Flipping Death is funny with a lot of clever puzzles to solve in entertaining ways. The annoying controls almost kill it, but creativity wins in the end.

Flipping Death is about death, loss and second chances. But it’s also a game about possessing a seagull and crapping into a pot of spaghetti.

It’s this contrast alone that make Flipping Death worth playing, especially if you’re into twisted, often silly humor and weird puzzles.

In Flipping Death, you play as Penny – a snarky young woman who was just fired from her job at a funeral home for her lack of people skills.

In a stroke of luck, she immediately finds another job as Death’s replacement, when she falls down an open grave and dies. Spoilers, I guess?

From there, Flipping Death is a series of fun, often bizarre puzzles loosely connected by a relatively simple plot.

The story itself is told mostly via narration and a few interactive flashbacks. It does go a little too meta during those flashbacks, but they end up being my favorite part of an otherwise forgettable story.

Flipping Death review

The bulk of what you do in the game isn’t all that related to it, which is probably for the best. The story might be pretty forgettable, but it serves as an excellent excuse for the wacky puzzles.

And boy, do I like this game’s puzzles.

The central gimmick of Flipping Death is taking control of other characters. Penny may be dead, but thanks to Death’s scythe she can possess the living.

She can read their minds for clues, move them around the map, and even control their arms to interact with the world to hilarious results. She can possess a fireman to put out fires, a little girl with braces that can chew through anything or a chef with a meatball cannon.

It’s those… unique individuals who are the key to solving the tasks you face in each chapter. It’s not always obvious what you need to do, so exploring and possessing different people is the best way to figure out what you have to work with.

Flipping Death review

Even then, the solution is never straightforward. Most of them have multiple stages to complete, and lots of creative thinking. Luckily, there usually aren’t a lot of people at any given level, so even if you’re stuck, you can stumble across the right solution eventually. Or you can use the game’s hint system, which is very helpful if you just want to know what to do next.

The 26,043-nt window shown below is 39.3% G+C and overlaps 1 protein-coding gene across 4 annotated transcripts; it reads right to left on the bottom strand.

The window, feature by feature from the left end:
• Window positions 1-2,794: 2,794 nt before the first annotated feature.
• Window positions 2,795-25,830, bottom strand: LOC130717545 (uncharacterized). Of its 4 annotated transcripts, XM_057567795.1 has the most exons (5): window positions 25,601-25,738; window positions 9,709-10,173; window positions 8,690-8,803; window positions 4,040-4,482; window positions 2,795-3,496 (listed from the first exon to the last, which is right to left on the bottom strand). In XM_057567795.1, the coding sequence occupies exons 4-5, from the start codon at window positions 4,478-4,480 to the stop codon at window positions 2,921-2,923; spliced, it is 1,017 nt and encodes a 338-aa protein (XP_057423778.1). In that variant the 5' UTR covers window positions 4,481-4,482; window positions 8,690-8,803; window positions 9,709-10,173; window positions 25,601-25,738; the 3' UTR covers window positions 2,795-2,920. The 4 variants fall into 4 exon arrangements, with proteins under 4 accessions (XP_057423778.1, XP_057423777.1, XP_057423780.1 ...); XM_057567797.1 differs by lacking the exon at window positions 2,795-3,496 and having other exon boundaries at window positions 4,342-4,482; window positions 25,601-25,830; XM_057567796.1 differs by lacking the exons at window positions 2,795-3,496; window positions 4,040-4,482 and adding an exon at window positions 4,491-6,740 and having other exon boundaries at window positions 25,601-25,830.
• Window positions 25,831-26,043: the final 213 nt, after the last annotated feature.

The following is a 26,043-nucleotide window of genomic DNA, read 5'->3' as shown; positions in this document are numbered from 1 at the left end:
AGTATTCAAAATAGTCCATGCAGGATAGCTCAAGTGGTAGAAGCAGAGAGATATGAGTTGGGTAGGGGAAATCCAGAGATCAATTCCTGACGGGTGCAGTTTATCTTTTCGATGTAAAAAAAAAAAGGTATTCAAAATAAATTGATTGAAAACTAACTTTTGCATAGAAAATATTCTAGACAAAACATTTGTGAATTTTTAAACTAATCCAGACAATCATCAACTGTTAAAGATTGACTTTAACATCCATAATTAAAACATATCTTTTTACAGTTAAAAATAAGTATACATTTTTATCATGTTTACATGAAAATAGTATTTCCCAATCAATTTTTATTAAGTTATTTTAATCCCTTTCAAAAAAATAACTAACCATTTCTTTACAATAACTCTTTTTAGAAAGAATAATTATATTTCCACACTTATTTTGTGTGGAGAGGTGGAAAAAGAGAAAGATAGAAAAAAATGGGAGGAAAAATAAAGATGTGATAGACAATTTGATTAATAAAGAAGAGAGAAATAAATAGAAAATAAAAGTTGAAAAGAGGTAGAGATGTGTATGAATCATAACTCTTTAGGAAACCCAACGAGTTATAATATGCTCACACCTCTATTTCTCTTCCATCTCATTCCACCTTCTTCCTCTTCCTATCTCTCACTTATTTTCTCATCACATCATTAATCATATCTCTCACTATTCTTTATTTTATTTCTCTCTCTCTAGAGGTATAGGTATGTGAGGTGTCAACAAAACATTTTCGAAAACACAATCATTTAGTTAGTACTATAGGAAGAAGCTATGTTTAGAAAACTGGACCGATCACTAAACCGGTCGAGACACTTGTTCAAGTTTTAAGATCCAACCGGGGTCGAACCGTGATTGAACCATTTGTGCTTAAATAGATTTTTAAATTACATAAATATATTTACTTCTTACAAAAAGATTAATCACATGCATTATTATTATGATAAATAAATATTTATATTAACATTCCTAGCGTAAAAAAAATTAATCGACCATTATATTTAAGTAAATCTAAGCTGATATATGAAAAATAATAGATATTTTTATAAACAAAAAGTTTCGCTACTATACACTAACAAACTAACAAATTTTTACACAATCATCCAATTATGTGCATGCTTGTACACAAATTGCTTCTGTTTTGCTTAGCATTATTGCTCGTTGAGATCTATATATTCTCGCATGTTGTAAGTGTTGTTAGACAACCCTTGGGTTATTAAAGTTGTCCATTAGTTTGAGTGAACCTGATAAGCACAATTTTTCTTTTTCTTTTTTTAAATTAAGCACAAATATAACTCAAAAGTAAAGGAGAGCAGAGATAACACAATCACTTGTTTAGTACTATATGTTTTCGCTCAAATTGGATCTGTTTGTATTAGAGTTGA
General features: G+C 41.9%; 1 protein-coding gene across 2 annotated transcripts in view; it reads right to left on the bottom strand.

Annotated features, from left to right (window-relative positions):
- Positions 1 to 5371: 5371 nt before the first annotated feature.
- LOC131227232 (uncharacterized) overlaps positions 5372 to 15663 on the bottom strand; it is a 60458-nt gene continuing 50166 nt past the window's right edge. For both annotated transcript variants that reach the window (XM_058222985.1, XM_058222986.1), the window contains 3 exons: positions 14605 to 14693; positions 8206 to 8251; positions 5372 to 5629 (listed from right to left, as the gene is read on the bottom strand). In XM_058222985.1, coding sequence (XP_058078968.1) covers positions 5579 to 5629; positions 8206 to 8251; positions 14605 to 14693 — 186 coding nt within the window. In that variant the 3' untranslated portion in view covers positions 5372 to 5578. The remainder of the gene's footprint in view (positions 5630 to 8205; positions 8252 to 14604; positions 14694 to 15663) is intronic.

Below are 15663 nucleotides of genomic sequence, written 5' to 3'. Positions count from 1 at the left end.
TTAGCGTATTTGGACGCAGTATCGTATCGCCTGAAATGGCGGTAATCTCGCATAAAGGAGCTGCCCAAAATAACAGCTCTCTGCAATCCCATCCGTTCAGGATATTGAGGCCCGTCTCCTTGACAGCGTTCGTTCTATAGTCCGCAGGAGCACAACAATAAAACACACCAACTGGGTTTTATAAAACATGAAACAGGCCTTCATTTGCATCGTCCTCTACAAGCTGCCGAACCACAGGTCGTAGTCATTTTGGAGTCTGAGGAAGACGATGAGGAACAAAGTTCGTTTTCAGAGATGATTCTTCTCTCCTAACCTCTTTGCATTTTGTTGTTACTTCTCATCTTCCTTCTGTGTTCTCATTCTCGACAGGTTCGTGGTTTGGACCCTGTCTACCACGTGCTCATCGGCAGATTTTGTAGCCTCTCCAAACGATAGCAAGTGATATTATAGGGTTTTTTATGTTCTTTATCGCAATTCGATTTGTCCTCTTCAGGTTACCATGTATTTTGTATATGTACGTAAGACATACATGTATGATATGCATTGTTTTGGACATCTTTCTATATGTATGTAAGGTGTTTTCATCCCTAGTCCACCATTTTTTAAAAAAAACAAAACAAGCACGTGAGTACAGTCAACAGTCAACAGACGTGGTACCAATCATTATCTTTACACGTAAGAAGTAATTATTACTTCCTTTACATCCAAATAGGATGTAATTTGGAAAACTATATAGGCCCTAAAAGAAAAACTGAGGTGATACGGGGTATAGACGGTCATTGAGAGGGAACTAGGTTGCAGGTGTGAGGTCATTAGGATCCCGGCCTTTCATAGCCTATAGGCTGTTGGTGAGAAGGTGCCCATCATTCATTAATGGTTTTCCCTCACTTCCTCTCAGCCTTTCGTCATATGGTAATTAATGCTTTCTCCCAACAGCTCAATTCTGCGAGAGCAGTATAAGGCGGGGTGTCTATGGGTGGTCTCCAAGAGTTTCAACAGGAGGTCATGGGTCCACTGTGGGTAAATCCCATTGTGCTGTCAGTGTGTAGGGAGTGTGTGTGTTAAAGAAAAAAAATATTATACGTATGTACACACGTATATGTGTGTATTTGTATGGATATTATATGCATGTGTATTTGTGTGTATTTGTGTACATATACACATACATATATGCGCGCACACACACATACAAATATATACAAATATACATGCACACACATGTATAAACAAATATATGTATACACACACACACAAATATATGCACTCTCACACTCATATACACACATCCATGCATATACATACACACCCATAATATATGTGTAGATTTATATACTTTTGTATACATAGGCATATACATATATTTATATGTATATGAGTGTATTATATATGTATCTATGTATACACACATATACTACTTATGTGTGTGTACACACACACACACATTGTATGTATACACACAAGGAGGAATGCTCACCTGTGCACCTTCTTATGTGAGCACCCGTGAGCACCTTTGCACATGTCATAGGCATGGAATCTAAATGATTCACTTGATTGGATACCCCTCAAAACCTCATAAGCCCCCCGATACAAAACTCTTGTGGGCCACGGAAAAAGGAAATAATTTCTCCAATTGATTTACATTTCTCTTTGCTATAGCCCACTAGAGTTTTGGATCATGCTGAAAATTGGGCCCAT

Besides the puzzles you need to complete, you also have small challenges you can do in each chapter. While they are far from mandatory, they are still fun to do and lead to some very amusing moments. You only have a vague description to go on, so cracking them can be even more satisfying then solving the actual level; at least it was for me.

I also really like the game’s visual style. In fact, that’s what drew me to it in the first place. If you’ve played Zoink’s Stick it to the Man (which I wholeheartedly recommend you do), you’ll recognize it immediately. Backgrounds are colorful and cartoony, and the way the world “flips” when you switch between the living world and the afterlife is a nice touch.

While the characters are slightly grotesque (in a cute way) and look like they are made of rubber. Unfortunately, it also means they tend to move like rubber.

Flipping Death review

Everything that’s bad about Flipping Death can be traced back to your character’s movement. Moving your character about feels unwieldy and imprecise. That’s fine on its own since it suits the game’s visual style. However, it’s less fine when you need to make a precision jump or collect tiny objects under a time limit.

You do have other ways of moving around the level, like teleporting to any character you already possessed, or using Death’s scythe to teleport short distances. But jumping around the level is still something you need to do quite often, and it can get frustrating.

Luckily, Flipping Death is funny and creative enough to make up for that.

Flipping Death review

The various characters all look and sound great, and their inner dialogue is always entertaining. The story, while pretty straightforward, is a genuinely lovely tale. But the highlight is still the puzzles, and the way Penny can interact with the living world through the people she possesses.

Flipping Death is a fun, silly romp you’ll probably finish in a few hours. But if you like original indie titles, you’ll love this one. If you end up not having fun, you can always come back and flip me off for recommending it.

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